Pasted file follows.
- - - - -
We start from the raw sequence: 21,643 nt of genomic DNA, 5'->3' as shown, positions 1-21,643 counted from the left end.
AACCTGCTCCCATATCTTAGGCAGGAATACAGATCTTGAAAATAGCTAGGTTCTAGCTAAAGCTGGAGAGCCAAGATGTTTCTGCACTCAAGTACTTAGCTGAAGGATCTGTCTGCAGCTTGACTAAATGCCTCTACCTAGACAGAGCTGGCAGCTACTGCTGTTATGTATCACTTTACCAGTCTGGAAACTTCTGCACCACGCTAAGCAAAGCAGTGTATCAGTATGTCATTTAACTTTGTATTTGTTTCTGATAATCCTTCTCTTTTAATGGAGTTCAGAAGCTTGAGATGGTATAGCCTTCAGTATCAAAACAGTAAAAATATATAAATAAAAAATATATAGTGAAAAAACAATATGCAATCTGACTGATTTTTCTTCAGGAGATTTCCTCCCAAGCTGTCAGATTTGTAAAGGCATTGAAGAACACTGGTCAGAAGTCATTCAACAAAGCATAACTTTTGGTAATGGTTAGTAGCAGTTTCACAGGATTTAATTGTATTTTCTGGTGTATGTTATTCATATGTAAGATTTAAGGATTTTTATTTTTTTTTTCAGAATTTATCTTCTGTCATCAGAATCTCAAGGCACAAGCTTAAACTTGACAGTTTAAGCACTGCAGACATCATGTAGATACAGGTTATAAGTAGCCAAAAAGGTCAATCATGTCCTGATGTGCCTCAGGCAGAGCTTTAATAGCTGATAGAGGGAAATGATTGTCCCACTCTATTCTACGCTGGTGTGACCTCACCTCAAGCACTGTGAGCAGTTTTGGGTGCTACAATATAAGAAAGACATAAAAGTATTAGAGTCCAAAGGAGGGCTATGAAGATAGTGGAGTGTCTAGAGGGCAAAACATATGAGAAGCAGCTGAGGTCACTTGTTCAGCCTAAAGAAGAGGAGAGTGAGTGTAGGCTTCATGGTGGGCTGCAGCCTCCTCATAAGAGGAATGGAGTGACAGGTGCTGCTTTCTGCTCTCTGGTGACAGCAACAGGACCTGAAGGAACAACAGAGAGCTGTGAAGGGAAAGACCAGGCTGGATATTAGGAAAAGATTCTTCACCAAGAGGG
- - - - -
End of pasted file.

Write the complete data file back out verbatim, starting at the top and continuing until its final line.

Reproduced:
We start from the raw sequence: 21,643 nt of genomic DNA, 5'->3' as shown, positions 1-21,643 counted from the left end.
AACCTGCTCCCATATCTTAGGCAGGAATACAGATCTTGAAAATAGCTAGGTTCTAGCTAAAGCTGGAGAGCCAAGATGTTTCTGCACTCAAGTACTTAGCTGAAGGATCTGTCTGCAGCTTGACTAAATGCCTCTACCTAGACAGAGCTGGCAGCTACTGCTGTTATGTATCACTTTACCAGTCTGGAAACTTCTGCACCACGCTAAGCAAAGCAGTGTATCAGTATGTCATTTAACTTTGTATTTGTTTCTGATAATCCTTCTCTTTTAATGGAGTTCAGAAGCTTGAGATGGTATAGCCTTCAGTATCAAAACAGTAAAAATATATAAATAAAAAATATATAGTGAAAAAACAATATGCAATCTGACTGATTTTTCTTCAGGAGATTTCCTCCCAAGCTGTCAGATTTGTAAAGGCATTGAAGAACACTGGTCAGAAGTCATTCAACAAAGCATAACTTTTGGTAATGGTTAGTAGCAGTTTCACAGGATTTAATTGTATTTTCTGGTGTATGTTATTCATATGTAAGATTTAAGGATTTTTATTTTTTTTTTCAGAATTTATCTTCTGTCATCAGAATCTCAAGGCACAAGCTTAAACTTGACAGTTTAAGCACTGCAGACATCATGTAGATACAGGTTATAAGTAGCCAAAAAGGTCAATCATGTCCTGATGTGCCTCAGGCAGAGCTTTAATAGCTGATAGAGGGAAATGATTGTCCCACTCTATTCTACGCTGGTGTGACCTCACCTCAAGCACTGTGAGCAGTTTTGGGTGCTACAATATAAGAAAGACATAAAAGTATTAGAGTCCAAAGGAGGGCTATGAAGATAGTGGAGTGTCTAGAGGGCAAAACATATGAGAAGCAGCTGAGGTCACTTGTTCAGCCTAAAGAAGAGGAGAGTGAGTGTAGGCTTCATGGTGGGCTGCAGCCTCCTCATAAGAGGAATGGAGTGACAGGTGCTGCTTTCTGCTCTCTGGTGACAGCAACAGGACCTGAAGGAACAACAGAGAGCTGTGAAGGGAAAGACCAGGCTGGATATTAGGAAAAGATTCTTCACCAAGAGGG